She is your mother's confidante. The only person who can still understand what your mother is saying when she suddenly drops her volume by a decibel or two. Volume fluctuations are subject to conversation topics. The more scandalous the topic, the more hushed the voices.
She is carrier of both good news (“Memsahib, cheaper vegetables from the afternoon vegetable vendor”) and the bad (“Memsahib, yet another bus strike next week”). And occasionally if time and mood permits, she is the domestic goddess. If you still haven’t figured out who this rather important person is, it is none other than the Indian maid.
Agony Aunt to the bored housewife. Saviour of the time-starved working mother. She wields her magic with her broom in hand, and sari pleats deftly tucked an inch below her knees. She is there to lend an ear to your arthritis complaints and to shake her head sympathetically as you ramble on the details of YET another sleepless night. She is there to fill you in on the details of the saas-bahu serial episode you missed last night. And to gasp with shock at the atrocities that your daughter-in-law/ mother-in-law / sister-in-law are subjecting you to.
Because she knows that a well-timed gasp or a cluck of the tongue will always earn her extra brownie points.
What's that you say? What? Oh, work? Well of course. We're just coming to that. Because a smart maid knows that a good woman-to woman talk is any day more worthy than a clean house. Well the employer might not necessarily share her views on this sometimes, but the maid has her ways of ensuring it.
She gives the customary flick of her broom along the floors and court-yard, avoiding any corners and under the furniture sweeping. She loves her work dearly. Because she wipes the floors with as much delicacy and care as handling a new-born.
Now to the bathrooms. Well here any maid (even the not-so-smart-ones) knows that customer satisfaction has nothing do with sparkling clean tiles.
So she drops in a well-timed question to the employer.
“How is your son? Is the family coming down for Diwali?”
The bait has been thrown in. She sneaks a look at the employer as she scoops a generous amount of Surf and liberally sprinkles it on the bathroom tiles. (Indian maid’s formula for clean bathroom: Amount of detergent/soap and water used is directly proportional to the bathroom cleanliness).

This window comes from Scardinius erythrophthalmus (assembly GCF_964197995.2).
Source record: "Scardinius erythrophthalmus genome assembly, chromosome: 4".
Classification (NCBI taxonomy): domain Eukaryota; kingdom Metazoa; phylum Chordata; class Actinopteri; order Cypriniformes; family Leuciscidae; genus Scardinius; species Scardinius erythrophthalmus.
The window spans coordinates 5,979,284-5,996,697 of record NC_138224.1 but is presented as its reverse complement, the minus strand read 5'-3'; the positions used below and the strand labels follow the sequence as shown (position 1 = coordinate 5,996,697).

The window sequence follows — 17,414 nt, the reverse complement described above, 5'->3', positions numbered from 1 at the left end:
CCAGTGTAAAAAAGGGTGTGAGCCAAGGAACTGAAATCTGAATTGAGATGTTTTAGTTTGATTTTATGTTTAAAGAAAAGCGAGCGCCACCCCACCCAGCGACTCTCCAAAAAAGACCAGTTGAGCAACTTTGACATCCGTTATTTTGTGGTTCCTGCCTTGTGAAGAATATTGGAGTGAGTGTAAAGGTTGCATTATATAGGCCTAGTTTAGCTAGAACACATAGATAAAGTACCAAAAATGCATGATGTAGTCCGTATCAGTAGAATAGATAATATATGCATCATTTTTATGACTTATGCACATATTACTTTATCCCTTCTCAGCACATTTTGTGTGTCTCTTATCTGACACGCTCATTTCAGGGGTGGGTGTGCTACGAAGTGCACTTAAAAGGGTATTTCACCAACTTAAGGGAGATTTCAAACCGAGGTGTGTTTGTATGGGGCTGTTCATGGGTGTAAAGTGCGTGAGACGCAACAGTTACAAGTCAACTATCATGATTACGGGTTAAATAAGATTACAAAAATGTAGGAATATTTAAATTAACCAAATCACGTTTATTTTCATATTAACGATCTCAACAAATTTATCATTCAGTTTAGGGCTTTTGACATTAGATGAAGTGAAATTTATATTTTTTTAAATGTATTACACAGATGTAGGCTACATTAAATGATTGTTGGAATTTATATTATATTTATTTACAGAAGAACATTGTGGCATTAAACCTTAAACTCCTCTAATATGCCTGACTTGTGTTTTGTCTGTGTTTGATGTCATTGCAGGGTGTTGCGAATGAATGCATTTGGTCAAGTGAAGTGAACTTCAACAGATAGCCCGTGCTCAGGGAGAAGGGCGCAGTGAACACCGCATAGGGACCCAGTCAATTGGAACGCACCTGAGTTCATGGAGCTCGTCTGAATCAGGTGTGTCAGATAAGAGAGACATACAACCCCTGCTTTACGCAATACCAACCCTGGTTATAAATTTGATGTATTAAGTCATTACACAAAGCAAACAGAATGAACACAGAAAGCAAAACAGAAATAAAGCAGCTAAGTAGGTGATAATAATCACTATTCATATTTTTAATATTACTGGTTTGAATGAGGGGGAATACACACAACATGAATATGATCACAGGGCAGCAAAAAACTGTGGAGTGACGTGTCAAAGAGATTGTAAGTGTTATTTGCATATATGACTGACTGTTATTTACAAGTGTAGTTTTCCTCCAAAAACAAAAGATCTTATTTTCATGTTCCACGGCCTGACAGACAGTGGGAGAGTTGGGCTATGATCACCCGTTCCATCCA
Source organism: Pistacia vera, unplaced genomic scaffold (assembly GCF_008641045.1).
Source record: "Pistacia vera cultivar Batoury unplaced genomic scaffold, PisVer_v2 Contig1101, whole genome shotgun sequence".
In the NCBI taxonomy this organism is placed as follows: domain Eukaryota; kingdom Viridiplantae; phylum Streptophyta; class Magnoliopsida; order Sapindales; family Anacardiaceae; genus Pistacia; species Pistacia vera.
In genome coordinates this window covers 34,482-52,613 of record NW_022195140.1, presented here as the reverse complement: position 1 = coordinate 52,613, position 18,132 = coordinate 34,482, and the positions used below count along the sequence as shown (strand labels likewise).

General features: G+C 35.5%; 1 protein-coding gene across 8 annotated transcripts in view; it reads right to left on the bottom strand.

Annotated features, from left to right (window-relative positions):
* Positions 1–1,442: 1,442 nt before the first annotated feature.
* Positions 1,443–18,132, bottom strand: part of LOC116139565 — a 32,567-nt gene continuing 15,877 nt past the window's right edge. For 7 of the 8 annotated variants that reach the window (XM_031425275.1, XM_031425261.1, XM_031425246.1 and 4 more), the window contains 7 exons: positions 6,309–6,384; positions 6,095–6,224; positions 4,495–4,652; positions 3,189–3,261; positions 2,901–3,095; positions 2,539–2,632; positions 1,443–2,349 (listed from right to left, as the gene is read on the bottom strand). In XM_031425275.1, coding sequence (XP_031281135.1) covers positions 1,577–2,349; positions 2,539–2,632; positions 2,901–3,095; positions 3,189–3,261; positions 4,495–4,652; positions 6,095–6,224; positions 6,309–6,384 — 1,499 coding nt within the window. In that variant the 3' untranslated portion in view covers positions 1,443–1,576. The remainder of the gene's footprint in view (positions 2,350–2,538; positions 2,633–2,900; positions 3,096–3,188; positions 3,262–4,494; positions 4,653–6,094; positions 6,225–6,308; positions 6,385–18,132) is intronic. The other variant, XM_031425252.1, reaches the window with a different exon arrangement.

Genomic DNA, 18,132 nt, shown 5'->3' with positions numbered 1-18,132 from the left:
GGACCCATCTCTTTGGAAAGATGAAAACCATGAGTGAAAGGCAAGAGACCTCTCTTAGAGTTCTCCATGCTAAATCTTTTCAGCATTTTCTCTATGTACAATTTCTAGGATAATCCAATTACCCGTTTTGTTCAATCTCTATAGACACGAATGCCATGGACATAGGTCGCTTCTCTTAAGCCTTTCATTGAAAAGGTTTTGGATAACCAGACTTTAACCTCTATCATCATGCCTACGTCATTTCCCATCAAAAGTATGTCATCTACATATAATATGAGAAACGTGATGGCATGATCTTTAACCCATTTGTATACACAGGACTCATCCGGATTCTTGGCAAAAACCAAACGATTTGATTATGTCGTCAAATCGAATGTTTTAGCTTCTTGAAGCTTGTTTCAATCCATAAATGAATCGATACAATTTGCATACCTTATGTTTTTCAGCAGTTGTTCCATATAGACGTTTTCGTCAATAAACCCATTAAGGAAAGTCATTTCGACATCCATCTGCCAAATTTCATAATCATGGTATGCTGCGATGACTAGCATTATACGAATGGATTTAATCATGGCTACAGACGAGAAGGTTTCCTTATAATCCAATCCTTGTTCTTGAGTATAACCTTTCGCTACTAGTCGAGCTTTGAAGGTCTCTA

The employer lets out a deep sigh. Yes, the bait has been taken!
"Oh! Don’t ask"…And she launches into a repertoire of jobs which keeps her sons away, or evil daughter-in-laws who do the same, and of relatives who drop in unannounced.
The maid makes all the conversational ‘Oh!’s and ‘Mmmm’s as required. She performs her feather-touch caress of the bathroom tiles while working the Surf into a good lather. Again corners are avoided like the plague. She turns to look at the employer when the decibels decrease in the narration and nods her head knowingly when the sentences are marked by eye rolls and head jerks.
And just as the employer ends her rant-session with another sigh, the maid finishes up with the bathroom and expertly closes the door behind her, wiping off imaginary sweat from her eyebrows.
Next the duo head to the kitchen for tea and Tiger biscuits. Also referred to as the 'Tables have turned’ time.
Here it’s the maid’s chance to rant. And rant she does. It starts with the abusive/alcoholic husband; the recurring cough of her youngest; the long queues at the Government hospital and finally ends with the tale of her eldest daughter who is of the marriageable age and doesn’t even have a gold chain.
Now depending on the mood of the employer that week and depending on the distance of the disapproving husband from the kitchen, the maid gets a little extra for the week. It may be an extra serving of tea or biscuits or sometimes a piece of halwa. Lovingly prepared for the son who is not coming for Diwali. Or sometimes, even cash carefully retrieved from a creaky-doored Godrej almirah and gratefully received and tucked into a blouse.
And with that little exchange, both employer and employee part ways. Both lightened and happier by the visit.
So we leave them there in this wonderful display of friendship and harmony. The maid eager to get home after yet another day of ‘hard work’. And the employer looking at the unwashed plates in the kitchen sink and wondering "Wait, wasn’t she supposed to do these?"